Maduro Says He’s Willing to Negotiate as Venezuelans Organize Walkout
January 31, 2019 By Staff
TODAY IN LATIN AMERICA
VENEZUELA: Venezuelans organized a walkout yesterday, protesting President Nicolás Maduro’s presidency and following opposition leader Juan Guaidó’s call for demonstrations. On the same day, Maduro announced that he would be willing to negotiate with Guaidó’s opposition and suggested that another country such as Mexico, Uruguay, Bolivia, Russia or the Vatican mediate.
During a press conference yesterday, the leaders of Mexico and Spain acknowledged their willingness to mediate negotiations for Venezuela, but also highlighted varying policies towards Maduro and Guaidó. While Mexican President Andrés Manuel López Obrador (AMLO) emphasized Mexico’s non-intervention policy, Spanish Prime Minister Pedro Sánchez stated that Spain will recognize Guaidó as Venezuela’s president if new elections are not announced within eight days.
Also yesterday, Guaidó published an Op-Ed in the New York Times denouncing the May 20, 2018, elections as illegitimate and encouraging Venezuelans to unite in protest of Maduro’s administration.
HEADLINES FROM THE WESTERN HEMISPHERE
UNITED STATES: In response to claims of employing undocumented immigrants, the Trump Organization stated yesterday that it will now use the E-verify electronic system to authenticate employees’ documentation. This news comes after a dozen immigrant employees were fired at the Trump National Golf Club in Westchester County, New York, on Jan. 18. Attorney Anibal Romero said many of the fired employees had been working at Trump resorts for over 10 years and were only fired after workers at a Trump resort in Bedminster, New Jersey, golf club came forward to explain managers had hired them knowing their legal status.
UNITED STATES: The Venezuelan diplomatic delegation to the U.S. assigned by Juan Guaidó, Venezuela’s opposition leader whom President Donald Trump has recognized as Venezuela’s legitimate president, is currently working in Washington, D.C. without official headquarters. Although diplomatic representatives told El País that Caracas and Bogotá were collaborating, Guaidó’s team has stated it has no intention of joining the Colombian Embassy. Guaidó has appointed Carlos Vecchio as Business Correspondent and Gustavo Tarre as representative of the Organization of American States (OAS).
MEXICO: As Joaquín “El Chapo” Guzmán Loera’s trial nears an end, it appears that the Mexican drug lord may face life imprisonment. Yesterday, the closing arguments were incredibly damaging to Guzmán’s case. Over 10 weeks, 56 witnesses have portrayed Guzmán as a bloodthirsty killer and a ruthless drug lord who evaded capture and escaped prison to avoid facing justice on U.S. soil.
PUERTO RICO: At a hearing yesterday, attorneys representing bondholders asked for more time to fight a federal debt restructuring proposal. They are demanding that $6 billion of Puerto Rico’s $70 billion debt be dismissed, which includes all obligation funds issued between 2012 and 2014. The hearing has been ongoing since last week and the judge has yet to rule on this issue. Another hearing on debt restructuring is expected in mid-March.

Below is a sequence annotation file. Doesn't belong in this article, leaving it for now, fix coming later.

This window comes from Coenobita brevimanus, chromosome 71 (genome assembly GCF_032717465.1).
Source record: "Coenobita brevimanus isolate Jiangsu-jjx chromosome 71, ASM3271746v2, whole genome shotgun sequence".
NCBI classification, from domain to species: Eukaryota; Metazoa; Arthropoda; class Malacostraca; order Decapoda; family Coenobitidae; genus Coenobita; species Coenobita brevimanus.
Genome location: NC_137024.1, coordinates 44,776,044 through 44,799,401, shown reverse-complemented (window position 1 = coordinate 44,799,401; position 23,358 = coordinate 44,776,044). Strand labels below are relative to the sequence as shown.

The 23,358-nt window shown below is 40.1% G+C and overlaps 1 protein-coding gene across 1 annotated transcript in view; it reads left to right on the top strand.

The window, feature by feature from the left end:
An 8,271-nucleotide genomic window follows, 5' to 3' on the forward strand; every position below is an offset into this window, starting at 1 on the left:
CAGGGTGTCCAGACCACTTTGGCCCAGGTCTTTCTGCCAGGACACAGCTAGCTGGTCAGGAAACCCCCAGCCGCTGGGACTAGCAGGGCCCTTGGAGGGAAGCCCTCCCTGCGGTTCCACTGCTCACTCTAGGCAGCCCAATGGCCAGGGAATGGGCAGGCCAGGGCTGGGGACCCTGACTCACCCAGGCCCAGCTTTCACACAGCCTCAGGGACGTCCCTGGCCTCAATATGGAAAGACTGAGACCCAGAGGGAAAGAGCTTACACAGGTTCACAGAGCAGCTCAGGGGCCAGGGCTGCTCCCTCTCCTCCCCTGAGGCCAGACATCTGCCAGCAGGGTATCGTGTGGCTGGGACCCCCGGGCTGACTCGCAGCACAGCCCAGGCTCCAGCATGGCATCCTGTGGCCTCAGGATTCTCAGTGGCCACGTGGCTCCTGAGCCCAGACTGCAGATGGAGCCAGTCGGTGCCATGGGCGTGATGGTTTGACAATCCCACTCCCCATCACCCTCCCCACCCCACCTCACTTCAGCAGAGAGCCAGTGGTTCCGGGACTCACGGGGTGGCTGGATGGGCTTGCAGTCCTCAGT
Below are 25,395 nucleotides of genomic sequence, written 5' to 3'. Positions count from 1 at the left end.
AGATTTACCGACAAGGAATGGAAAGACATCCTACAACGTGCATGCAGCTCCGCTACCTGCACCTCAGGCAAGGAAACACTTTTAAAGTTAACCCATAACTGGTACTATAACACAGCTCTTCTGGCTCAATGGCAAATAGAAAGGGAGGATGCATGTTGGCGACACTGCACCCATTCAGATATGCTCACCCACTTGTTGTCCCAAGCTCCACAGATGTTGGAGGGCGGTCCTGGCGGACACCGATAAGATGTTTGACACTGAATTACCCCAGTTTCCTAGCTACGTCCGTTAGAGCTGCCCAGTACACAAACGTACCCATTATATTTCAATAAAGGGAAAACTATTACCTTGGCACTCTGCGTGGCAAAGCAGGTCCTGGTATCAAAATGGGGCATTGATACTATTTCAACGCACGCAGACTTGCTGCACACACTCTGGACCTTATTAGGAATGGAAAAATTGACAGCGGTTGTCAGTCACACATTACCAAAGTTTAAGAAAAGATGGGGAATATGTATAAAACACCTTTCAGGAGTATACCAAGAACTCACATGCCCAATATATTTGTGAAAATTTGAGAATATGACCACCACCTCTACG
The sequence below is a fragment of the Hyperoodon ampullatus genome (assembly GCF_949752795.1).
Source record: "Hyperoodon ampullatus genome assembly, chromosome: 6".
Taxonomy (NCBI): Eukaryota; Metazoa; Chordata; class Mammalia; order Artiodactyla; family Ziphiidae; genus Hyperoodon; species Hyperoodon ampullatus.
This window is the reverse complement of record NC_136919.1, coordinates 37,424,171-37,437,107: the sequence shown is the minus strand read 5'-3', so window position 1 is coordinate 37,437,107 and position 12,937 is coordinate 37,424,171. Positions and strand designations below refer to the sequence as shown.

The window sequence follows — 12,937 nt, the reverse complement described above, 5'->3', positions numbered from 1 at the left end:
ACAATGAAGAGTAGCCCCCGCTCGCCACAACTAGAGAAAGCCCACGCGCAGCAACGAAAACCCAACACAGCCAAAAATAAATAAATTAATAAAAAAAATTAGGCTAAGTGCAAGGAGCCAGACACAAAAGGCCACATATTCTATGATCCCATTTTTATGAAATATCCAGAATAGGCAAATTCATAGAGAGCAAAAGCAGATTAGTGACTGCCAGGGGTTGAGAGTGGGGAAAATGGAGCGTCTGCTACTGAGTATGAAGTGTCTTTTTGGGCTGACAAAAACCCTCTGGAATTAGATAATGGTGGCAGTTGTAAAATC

REGION: Former U.S. President Bill Clinton announced several recovery projects in nations damaged by hurricanes across the Caribbean, including Puerto Rico, Antigua and Barbuda, Dominica and the U.S. Virgin Islands. President Clinton made the announcement yesterday in San Juan, Puerto Rico, where the Clinton Global Initiative hosted 550 people representing 400 organizations. Some of the projects will include developing hurricane-resistant, solar-powered libraries and improving technology to prepare for natural disasters across the Caribbean.
COSTA RICA: Costa Rica set a world record for recycling the most plastic bottles in an eight-hour period. Certified by Guinness World Records, a plastic bottle drive in Belén, Heredia held on Dec. 7 of last year collected 30,162 kg (66,495.83 lb) of plastic. In an effort to decrease pollution, Costa Rica restricted single-use plastic bottles in public institutions in April 2018.
PANAMA: The 2019 Caribbean World Series (CWS) will be held in Panama, following security concerns in the original host country, Venezuela. Between Feb. 4-10, the Rod Carew Stadium in Panama City will host six teams from Cuba, Mexico, Puerto Rico, the Dominican Republic and Venezuela. This is the second year that the CWS are moved out of Venezuela amid fear of political unrest in the South American country.
CHILE: Six people were sentenced to up to 10 years in prison on Wednesday for the death of former Chilean President Eduardo Frei Montalva. Judge Alejandro Madrid ruled that Frei Montalva was poisoned to death with “toxic substances” while hospitalized. The ruling confirms that Frei Montalva’s death was a murder. Those sentenced include Frei Montalva’s driver, doctors and former agents of Chilean dictator Augusto Pinochet.
BRAZIL: Imprisoned former president Luiz Inácio Lula da Silva was granted temporary leave to visit the body of his recently deceased brother yesterday. Lula da Silva’s brother died Tuesday and Judge Carolina Lebbos rejected Lula da Silva’s initial request to attend the burial, citing security concerns. Supreme Court Justice José Antonio Dias Toffoli issued a second ruling yesterday allowing Lula da Silva to see his brother’s body at a military base, but Lula da Silva declined the offer.